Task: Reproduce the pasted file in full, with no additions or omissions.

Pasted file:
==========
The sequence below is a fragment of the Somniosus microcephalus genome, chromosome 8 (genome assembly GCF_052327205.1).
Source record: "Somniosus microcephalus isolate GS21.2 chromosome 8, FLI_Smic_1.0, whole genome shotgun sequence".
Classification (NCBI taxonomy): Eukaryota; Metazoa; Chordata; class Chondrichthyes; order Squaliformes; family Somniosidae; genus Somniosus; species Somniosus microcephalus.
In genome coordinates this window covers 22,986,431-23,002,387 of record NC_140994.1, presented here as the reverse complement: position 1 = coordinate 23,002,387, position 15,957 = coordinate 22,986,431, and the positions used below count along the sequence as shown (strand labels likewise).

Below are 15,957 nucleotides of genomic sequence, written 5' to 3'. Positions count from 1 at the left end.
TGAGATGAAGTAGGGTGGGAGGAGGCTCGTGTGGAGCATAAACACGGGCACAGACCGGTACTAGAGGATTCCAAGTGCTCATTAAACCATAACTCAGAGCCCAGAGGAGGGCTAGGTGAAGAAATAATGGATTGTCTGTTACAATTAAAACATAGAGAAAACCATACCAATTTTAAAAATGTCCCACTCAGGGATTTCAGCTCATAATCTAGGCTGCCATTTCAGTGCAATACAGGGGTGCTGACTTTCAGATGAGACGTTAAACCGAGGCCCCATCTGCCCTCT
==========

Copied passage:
The sequence below is a fragment of the Somniosus microcephalus genome, chromosome 8 (genome assembly GCF_052327205.1).
Source record: "Somniosus microcephalus isolate GS21.2 chromosome 8, FLI_Smic_1.0, whole genome shotgun sequence".
Classification (NCBI taxonomy): Eukaryota; Metazoa; Chordata; class Chondrichthyes; order Squaliformes; family Somniosidae; genus Somniosus; species Somniosus microcephalus.
In genome coordinates this window covers 22,986,431-23,002,387 of record NC_140994.1, presented here as the reverse complement: position 1 = coordinate 23,002,387, position 15,957 = coordinate 22,986,431, and the positions used below count along the sequence as shown (strand labels likewise).

Below are 15,957 nucleotides of genomic sequence, written 5' to 3'. Positions count from 1 at the left end.
TGAGATGAAGTAGGGTGGGAGGAGGCTCGTGTGGAGCATAAACACGGGCACAGACCGGTACTAGAGGATTCCAAGTGCTCATTAAACCATAACTCAGAGCCCAGAGGAGGGCTAGGTGAAGAAATAATGGATTGTCTGTTACAATTAAAACATAGAGAAAACCATACCAATTTTAAAAATGTCCCACTCAGGGATTTCAGCTCATAATCTAGGCTGCCATTTCAGTGCAATACAGGGGTGCTGACTTTCAGATGAGACGTTAAACCGAGGCCCCATCTGCCCTCT